US stock futures rose, suggesting a partial recovery for major indexes after the S&P 500 closed in a bear market for the first time since 2020.
S&P 500-related futures are up 0.5% after the broad market index plunged 3.9% on Monday. Nasdaq 100 futures rose 0.7%, indicating a rally in technology stocks after the opening bell. Dow Jones Industrial Average futures rose 0.3%.
Global stocks have been under pressure in recent weeks on concerns that major central banks will have to move more aggressively than expected to combat inflation. The latest release of data on US consumer prices added to these concerns, rising from the previous month to 8.6% and reaching the highest level in more than four decades. The S&P 500 has fallen for the past four trading sessions in a row, losing more than 10%. The index is down nearly 22% from its last record high.
“I wouldn’t necessarily read much in some sort of mini-reversal. Things have been really oversold and now people are just going to wait for the Fed,” said Colin Graham, head of multi-asset strategy at Robeco.
The Federal Reserve is due to release its monetary policy decision on Wednesday, after a two-day meeting. The Wall Street Journal reported on Monday that policy makers are considering a surprise rate hike of 0.75 percentage point.
Some investors are likely to haggle over shopping after such a sharp drop across all markets, El Sayed said. Graham said. “At one point yesterday, every stock in the S&P 500 fell. As long-term investors, we look for value as long as the economic damage isn’t too great.”
Investors are struggling to come to terms with strong forces in the market: high inflation eroding consumers’ purchasing power, and the potential for a recession that could hurt corporate profits and drive weaker companies into failure. One of the bond market indicators, the yield curve differential between two-year and 10-year government debt, briefly reversed overnight, signaling the possibility of a future recession. It rose in the European morning to 0.021 percentage points.
The US yield curve inverted last time in April, when short-term Treasury yields rose more than long-term ones amid expectations that the Federal Reserve could raise interest rates at a rapid pace after a strong jobs report.
Bond markets were more broadly stable on Tuesday. The yield on the benchmark 10-year Treasury fell to 3.299% from 3.371% on Monday, reversing the trend after four consecutive days of gains. Prices rise when returns fall. The yield on short-term bonds also declined, with the yield on the two-year bond falling to 3.265% from 3.279% the day before, After the biggest jump in two days since the week after the collapse of Lehman Brothers, according to an analysis by Deutsche Bank..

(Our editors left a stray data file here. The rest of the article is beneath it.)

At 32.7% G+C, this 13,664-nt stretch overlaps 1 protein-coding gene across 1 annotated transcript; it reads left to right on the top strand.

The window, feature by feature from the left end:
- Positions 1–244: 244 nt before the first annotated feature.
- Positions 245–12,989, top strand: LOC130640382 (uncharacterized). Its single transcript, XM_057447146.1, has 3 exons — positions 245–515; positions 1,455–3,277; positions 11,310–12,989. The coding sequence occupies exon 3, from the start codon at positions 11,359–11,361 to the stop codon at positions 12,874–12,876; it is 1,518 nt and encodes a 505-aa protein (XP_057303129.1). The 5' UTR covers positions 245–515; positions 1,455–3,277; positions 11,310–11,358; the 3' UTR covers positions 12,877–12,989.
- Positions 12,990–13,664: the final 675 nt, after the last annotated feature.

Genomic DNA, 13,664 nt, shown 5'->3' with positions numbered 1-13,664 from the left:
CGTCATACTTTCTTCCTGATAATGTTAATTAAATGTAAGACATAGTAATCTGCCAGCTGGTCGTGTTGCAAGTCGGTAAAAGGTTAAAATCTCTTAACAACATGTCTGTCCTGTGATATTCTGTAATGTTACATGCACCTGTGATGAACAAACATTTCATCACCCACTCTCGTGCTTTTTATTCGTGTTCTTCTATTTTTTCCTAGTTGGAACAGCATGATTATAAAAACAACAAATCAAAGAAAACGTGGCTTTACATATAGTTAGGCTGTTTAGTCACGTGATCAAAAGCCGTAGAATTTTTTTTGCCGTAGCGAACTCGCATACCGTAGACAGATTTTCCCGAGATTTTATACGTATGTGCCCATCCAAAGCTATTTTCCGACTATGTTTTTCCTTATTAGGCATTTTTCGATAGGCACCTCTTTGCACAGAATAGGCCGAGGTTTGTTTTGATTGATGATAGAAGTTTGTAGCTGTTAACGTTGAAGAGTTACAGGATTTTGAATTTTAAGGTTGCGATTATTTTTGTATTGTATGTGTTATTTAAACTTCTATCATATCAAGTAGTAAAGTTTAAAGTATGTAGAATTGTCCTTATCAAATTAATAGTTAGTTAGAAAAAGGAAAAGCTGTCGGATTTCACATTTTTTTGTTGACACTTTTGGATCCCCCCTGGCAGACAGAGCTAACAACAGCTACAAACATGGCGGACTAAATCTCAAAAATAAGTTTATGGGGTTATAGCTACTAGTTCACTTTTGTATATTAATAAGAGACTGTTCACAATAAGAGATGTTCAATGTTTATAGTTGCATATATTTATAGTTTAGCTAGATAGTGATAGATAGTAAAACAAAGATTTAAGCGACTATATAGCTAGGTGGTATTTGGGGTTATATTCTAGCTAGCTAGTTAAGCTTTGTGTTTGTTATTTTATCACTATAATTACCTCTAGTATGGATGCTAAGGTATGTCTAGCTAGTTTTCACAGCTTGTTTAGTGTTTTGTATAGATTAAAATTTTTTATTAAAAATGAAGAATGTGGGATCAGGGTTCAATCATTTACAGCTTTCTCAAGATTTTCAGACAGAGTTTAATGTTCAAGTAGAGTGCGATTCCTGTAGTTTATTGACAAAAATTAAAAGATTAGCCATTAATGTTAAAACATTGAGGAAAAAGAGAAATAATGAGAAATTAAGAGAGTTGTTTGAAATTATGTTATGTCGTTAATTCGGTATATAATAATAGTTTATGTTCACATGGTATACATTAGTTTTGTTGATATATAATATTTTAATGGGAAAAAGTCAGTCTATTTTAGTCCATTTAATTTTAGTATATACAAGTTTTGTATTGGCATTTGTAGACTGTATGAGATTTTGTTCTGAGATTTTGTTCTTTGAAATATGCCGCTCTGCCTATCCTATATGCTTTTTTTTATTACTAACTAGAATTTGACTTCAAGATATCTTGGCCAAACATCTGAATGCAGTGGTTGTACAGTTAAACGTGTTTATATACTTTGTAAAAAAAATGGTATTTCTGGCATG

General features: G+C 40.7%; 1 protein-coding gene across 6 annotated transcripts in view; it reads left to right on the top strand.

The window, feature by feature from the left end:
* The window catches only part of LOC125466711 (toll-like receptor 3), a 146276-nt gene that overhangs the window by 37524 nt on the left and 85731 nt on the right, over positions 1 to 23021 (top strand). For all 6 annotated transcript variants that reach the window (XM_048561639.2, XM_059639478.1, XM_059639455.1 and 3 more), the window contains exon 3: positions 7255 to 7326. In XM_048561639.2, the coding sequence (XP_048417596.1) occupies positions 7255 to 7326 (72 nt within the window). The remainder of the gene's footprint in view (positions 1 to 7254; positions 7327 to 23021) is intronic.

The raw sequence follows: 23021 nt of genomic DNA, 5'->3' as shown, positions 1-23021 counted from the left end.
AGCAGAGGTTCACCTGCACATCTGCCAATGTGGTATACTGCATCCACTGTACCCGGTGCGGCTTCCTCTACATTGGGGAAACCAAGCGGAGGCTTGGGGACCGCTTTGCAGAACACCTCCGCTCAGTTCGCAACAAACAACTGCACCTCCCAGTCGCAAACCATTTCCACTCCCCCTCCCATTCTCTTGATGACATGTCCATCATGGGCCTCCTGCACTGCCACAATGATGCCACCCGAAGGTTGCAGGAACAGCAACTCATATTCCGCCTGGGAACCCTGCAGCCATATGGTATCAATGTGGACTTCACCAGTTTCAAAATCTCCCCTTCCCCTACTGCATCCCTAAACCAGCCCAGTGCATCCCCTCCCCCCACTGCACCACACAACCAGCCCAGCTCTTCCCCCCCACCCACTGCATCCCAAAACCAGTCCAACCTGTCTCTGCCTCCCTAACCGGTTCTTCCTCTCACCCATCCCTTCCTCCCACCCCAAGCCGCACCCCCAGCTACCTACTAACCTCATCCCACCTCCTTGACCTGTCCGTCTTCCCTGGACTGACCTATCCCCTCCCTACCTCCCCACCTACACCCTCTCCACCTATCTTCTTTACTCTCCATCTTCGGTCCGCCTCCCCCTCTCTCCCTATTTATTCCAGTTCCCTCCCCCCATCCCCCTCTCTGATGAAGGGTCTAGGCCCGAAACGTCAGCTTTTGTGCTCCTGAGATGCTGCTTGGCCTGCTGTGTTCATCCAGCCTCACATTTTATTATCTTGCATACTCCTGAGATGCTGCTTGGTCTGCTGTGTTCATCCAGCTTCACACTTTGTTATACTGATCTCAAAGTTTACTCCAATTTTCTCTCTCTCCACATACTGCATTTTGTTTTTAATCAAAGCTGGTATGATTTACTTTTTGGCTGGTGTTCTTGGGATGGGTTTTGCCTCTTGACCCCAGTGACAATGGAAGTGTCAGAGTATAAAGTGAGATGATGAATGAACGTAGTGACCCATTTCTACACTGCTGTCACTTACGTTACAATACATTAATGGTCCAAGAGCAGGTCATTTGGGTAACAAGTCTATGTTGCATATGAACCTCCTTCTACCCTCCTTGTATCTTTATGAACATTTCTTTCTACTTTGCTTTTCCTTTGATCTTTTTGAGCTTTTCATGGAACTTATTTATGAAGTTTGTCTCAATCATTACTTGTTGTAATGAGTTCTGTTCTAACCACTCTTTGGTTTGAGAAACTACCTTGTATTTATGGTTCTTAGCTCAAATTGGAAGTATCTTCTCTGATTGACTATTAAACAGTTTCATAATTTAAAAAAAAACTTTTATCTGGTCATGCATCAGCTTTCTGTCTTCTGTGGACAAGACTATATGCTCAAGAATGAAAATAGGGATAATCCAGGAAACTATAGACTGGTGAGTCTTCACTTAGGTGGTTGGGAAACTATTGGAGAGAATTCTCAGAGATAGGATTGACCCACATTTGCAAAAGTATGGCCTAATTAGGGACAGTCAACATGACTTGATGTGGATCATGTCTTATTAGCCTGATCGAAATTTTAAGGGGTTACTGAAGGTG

The Producer Price Index for May, a measure of inflation for domestic producers, is due out at 8:30 a.m. ET. Economists expect an increase from the previous month.
While many markets have been under pressure this year, higher rates have had a particularly big impact on shares of money-losing companies that were once a pandemic sweetheart and other speculative groups. Higher interest rates on safe assets such as government bonds tend to reduce the relative attractiveness of riskier investments — and the perceived value of future cash flows — while raising corporate borrowing costs.
“I don’t think we’ll see anything like a V-shaped recovery,” Rick Pitcairn, chief investment officer of the multi-family office in Pitcairn, Pennsylvania, said of the stock market. “The way we rebuild will be much more silent — you won’t go straight back to highly speculative stocks.”
In pre-market trading, business software company Oracle jumped more than 13% after reporting a quarterly sales increase that beat analysts’ expectations, driven by its cloud computing division.
Offshore, the Stoxx Europe 600 Index is down 0.3%. Shares of French information technology company Atos fell 27% after its chief executive resigned and the company said it plans to separate its big data and security division.
In Asia-Pacific trading, Australian shares led losses after the market reopened after a holiday. Sydney’s S&P/ASX 200 surveyed 3.5%, its own The biggest one-day drop in percentage terms in more than two years.
The Shanghai Composite Index is up 1%, while the Hang Seng Index in Hong Kong is down 0.1%. Japan’s Nikkei 225 index fell 1.3%.
The Japanese yen was flat, hovering near the dollar’s weakest level in 24 years, which it reached on Monday.
Bitcoin, the largest cryptocurrency, has remained under pressure after selling sharply in recent days. It was trading at around $22.725 on Tuesday, losing another 2.3%. It’s down 67% from its last record high.
In commodities, Brent crude, the global oil standard, rose 0.6%.
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